In the light of the Vedantic truth as revealed by the rishis described above, it is abundantly clear that It is the Absolute Reality itself which is appearing as the sadhaka in one of the illusory forms. As the form is illusory and as the Reality is covered, the sadhaka feels all parts and phases of his personality to be real and belonging to himself, and also the objects of the world of innumerable types - animate, inanimate, men, women, and the like - all to be separately real, and the subject-object dichotomy created by the mind also to be real. But by the mysterious 'lila' of the Reality, the sadhaka comes across a person (or persons) in actual life whom he at once recognizes as representing the Truth, their life as the true perfect life, and feels drawn to them. He feels 'He or It is my only support, I am supported by It alone and so is the whole world'; or 'I belong to Him and so does the world, and He belongs to me'; or 'There is neither world nor "I", it is all He and He alone.' This starts a process of transcendental illumination of all parts and phases of the personality, transcendental illumination of the entire phenomenon called the world, and transcendental illumination of the illusory subject-object duality. But the sadhaka is still a sadhaka; the Reality is not yet manifested in him. The covering or hiding power called maya functions in him in different ways. (One of the ways of this functioning of maya is the Sankhya tendency to perpetuate individualism and dependence on buddhi. There are various other ways in which maya shows itself in the sadhaka's mind.)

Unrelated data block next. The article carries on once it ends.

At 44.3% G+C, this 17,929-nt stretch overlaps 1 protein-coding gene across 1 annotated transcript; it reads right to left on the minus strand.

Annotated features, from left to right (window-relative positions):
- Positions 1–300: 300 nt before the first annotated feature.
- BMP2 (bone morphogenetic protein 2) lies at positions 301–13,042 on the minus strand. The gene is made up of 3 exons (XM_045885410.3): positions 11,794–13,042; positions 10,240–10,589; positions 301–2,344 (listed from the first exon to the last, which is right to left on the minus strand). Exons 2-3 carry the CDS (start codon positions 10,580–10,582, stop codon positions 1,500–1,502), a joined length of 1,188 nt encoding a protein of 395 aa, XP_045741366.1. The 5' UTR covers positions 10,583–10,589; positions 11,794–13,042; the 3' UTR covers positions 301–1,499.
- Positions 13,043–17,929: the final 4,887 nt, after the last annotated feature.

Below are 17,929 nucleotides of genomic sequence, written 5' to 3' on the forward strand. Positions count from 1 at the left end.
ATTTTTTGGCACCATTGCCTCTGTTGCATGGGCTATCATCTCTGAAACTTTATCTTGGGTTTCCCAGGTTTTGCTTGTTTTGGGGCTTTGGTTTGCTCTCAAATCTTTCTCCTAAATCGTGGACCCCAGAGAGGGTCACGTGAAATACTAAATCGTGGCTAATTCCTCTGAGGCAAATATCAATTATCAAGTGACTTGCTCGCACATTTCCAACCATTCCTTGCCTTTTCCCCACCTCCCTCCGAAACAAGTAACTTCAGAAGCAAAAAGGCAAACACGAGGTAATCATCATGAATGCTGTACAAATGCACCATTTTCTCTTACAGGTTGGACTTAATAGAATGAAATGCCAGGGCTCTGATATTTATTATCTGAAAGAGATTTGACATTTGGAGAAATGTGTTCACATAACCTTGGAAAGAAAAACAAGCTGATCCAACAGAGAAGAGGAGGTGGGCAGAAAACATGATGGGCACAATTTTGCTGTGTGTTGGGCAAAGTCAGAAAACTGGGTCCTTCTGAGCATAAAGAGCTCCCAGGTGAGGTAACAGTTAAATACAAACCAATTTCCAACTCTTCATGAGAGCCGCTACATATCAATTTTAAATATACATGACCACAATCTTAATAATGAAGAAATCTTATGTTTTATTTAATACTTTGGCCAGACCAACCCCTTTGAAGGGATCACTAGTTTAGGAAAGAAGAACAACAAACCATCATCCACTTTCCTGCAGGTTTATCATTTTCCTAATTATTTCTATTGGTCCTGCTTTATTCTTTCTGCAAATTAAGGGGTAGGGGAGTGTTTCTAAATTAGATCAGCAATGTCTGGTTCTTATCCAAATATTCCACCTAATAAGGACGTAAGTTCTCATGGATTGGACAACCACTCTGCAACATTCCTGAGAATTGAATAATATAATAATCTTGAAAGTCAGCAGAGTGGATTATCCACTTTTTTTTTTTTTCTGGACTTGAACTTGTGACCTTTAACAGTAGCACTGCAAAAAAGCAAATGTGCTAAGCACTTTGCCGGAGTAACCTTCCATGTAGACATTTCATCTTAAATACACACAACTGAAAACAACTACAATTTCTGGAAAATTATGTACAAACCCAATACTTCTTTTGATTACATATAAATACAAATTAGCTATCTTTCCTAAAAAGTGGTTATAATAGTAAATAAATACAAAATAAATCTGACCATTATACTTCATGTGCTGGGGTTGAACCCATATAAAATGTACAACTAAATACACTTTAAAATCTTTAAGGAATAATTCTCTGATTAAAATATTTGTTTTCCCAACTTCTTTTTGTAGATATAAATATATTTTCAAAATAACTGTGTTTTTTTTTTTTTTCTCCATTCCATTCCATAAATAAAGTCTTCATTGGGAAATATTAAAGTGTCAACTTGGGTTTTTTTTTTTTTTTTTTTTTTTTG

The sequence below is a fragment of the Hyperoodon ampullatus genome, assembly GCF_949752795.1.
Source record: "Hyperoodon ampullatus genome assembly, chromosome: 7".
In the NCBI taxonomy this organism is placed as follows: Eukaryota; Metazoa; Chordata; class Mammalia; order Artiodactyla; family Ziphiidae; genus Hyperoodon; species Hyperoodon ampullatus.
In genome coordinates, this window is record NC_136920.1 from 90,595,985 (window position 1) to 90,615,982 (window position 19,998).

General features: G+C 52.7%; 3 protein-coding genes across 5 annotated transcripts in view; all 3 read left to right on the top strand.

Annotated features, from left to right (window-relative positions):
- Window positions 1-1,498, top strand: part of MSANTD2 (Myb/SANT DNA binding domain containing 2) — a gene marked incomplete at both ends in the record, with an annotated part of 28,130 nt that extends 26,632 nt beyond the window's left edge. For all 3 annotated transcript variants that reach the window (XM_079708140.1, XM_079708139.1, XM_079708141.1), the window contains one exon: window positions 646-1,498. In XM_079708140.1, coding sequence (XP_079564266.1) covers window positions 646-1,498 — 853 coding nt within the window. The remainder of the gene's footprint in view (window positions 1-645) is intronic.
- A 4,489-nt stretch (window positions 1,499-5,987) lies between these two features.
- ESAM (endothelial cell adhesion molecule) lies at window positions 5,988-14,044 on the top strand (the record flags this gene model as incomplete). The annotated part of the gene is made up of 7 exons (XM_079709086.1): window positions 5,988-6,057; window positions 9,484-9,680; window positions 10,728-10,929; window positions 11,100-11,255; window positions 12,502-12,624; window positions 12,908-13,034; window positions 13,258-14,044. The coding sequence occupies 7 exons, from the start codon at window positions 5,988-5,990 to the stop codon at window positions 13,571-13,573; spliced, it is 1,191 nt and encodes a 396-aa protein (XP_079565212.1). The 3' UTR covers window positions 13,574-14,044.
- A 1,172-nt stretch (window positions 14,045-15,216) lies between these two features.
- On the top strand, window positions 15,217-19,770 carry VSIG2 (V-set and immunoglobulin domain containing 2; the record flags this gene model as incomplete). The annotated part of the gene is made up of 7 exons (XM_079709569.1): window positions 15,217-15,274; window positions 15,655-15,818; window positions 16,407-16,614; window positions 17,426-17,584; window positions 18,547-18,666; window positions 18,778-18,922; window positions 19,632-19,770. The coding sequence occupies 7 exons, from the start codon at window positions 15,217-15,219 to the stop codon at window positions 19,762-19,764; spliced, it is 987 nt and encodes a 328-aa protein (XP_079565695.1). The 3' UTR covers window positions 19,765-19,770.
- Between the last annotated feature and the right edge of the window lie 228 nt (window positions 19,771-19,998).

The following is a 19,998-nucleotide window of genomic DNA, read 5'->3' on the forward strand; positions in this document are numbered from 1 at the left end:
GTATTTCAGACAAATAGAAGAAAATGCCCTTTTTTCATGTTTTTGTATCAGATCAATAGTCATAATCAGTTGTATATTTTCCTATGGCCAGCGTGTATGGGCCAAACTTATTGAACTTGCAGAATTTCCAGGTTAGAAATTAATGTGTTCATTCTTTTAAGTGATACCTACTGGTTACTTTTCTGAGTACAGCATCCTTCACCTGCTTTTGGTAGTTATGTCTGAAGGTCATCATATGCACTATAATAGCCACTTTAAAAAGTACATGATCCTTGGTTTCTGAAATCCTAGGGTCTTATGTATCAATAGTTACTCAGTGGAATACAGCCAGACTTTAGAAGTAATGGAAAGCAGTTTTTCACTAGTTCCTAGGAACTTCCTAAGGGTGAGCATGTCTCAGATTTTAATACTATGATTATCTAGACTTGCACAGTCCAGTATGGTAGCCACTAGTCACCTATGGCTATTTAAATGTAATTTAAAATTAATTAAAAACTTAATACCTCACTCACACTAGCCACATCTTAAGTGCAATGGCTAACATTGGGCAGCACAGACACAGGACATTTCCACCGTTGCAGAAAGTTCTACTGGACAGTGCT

But in the true sadhaka's life the ultimate authorities are the rishi-vakyas (as explained by the great acharyas), the incarnations, and the guru. Through love for these authorities and detachment from everything else, including all objects and persons and all parts and phases of his own personality - with the knowledge that they are all illusory appearances of the Reality - the sadhaka rises higher and higher, crossing all hindrances in his mind and outside. Depending on the power of these authorities which is constantly pulling him higher and higher, and on their words of advice, the sadhaka goes on revising his own thinking, feeling and willing. He keeps on absorbing the illumination playing in the form of these authorities till he himself finally comes to the full realization of Brahman, the One without a second. ~




International Yoga Day 21 June 2015
International Yoga Day 21 June 2015